The NHL Lockout continues. Talks between the NHL, and its owners, and the NHLPA have broken off once again. After a week of promising meeting between the two sides, in what appeared to be a fevered attempt to end the lockout and save the season, the owners now maintain that they are awaiting a new proposal from the NHLPA.
The owners claim that the players were being unreasonable when they dismissed the reportedly $211 million “make whole” provision, offered by the NHL last week. Players were frustrated by some of the fine print, including the clauses dealing with the elements that make up player contracts. The result of these frustrations on both sides is yet another stalemate in the talks to save not only the season, but also the future of the game.
Never mind this season, and whether it can be saved or not, the focus must be on saving what is left of the integrity of NHL hockey. This is a sport that is widely regarded as one of the toughest, both physically and mentally, and yet all the parties are involved in a hissy fit of near-tragic proportions. I’ve seen this type of argument before, but it usually ended with one of my grade school friends taking the ball and going home. The NHL Lockout has come down to this: the owners have essentially said “You don’t like my rules? Then I’m taking the puck and going home to tell Mom!” This logic is only used by children because it is, well, childish.
These are men. Men who are usually seen throwing hits that make NFL linebackers cringe. Men who will drop the gloves and chuck knuckles if someone even looks at their teammates wrong. Men who can slap a puck into the top corner of a net, through ten guys and from 40 feet away. All of this while skating on the slipperiest surface possible. On the other side there are men who can manage a business well enough to see it’s profits almost double in a few short years. Men who also can sell a sport to more markets in more cities than ever before. These are men in these talks, but they choose to act like children.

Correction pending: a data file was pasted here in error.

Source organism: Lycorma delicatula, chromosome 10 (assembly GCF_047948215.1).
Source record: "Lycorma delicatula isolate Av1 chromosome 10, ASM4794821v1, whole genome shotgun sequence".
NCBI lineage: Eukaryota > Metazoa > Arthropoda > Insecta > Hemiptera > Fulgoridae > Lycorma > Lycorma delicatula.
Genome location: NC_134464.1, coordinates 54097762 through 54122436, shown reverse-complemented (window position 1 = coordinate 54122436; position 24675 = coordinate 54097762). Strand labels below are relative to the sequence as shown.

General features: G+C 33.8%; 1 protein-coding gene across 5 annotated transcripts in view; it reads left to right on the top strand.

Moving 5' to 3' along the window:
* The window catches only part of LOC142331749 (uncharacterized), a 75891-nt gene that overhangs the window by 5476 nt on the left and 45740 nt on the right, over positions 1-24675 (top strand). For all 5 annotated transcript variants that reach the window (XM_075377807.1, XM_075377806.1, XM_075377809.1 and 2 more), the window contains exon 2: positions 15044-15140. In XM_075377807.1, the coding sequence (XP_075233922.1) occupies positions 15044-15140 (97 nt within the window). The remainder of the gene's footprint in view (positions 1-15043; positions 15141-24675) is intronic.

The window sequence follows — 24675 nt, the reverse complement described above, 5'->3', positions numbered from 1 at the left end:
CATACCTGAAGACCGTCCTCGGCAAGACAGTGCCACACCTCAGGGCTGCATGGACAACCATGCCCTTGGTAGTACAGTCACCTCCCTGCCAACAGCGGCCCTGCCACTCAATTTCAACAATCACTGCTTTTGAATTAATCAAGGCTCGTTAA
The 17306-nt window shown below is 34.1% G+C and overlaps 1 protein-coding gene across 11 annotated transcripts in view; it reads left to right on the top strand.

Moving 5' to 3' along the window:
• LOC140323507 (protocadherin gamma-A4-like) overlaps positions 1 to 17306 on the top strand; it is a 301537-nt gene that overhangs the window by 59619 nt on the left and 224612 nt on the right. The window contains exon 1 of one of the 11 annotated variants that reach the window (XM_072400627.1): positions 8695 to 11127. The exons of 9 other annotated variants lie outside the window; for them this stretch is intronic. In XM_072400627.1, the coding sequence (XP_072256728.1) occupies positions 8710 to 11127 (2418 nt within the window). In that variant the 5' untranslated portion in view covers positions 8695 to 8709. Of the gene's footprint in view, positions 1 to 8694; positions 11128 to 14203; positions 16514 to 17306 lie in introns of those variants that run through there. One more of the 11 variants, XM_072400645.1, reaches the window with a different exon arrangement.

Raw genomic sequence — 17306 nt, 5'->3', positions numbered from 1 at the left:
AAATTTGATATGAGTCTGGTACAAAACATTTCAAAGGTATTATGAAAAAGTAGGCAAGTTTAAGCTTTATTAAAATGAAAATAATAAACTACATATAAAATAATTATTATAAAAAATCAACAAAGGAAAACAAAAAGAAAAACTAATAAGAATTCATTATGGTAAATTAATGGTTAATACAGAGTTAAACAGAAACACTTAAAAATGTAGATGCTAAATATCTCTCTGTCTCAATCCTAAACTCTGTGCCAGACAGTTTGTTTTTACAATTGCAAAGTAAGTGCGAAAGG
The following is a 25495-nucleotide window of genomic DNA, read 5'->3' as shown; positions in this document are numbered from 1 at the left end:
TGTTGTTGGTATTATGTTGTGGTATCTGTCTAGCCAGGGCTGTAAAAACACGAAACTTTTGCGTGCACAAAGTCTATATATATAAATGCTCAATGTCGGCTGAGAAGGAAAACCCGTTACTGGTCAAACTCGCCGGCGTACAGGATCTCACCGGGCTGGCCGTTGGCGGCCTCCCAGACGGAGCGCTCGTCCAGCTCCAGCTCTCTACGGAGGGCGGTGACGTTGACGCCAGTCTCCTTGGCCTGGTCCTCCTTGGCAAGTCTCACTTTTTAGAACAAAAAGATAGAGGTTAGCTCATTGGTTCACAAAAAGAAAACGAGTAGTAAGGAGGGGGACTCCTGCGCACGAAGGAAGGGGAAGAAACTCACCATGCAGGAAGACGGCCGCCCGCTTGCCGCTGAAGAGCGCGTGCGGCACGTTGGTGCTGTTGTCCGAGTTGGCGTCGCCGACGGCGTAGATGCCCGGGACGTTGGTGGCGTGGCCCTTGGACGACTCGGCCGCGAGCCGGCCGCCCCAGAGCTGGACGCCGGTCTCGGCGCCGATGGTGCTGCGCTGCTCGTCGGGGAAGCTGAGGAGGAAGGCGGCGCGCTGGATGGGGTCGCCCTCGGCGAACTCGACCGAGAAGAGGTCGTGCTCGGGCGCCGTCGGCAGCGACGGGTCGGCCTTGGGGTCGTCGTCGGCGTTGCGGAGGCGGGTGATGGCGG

Unfortunately, this type of childish behavior could result in a timeout being dealt to them. Not the timeout where you sit in the corner and think of what you’ve done, but the kind that could cost you more than you think you’ll gain. Sponsors might decide that they don’t want to bother entering into contracts with teams, or the sport as a whole, if the entire thing comes to a halt every few years when the two sides have to negotiate a new agreement. Fans will have a hard time forgiving and forgetting if they are disregarded when the two sides come to an impasse. The players and owners aren’t the only ones who can take their ball and go home.
The truth of the matter is that no one is going to win here. Fans have lost over two months of hockey. Sponsors have already found other teams, sports and markets to focus in on. Players have already lost several paychecks. Owners have paid rent on arenas that lay dormant and empty. More and more players are signing with foreign teams. The NHL lockout is bad for everyone, especially the fans.
It’s time to man up NHL.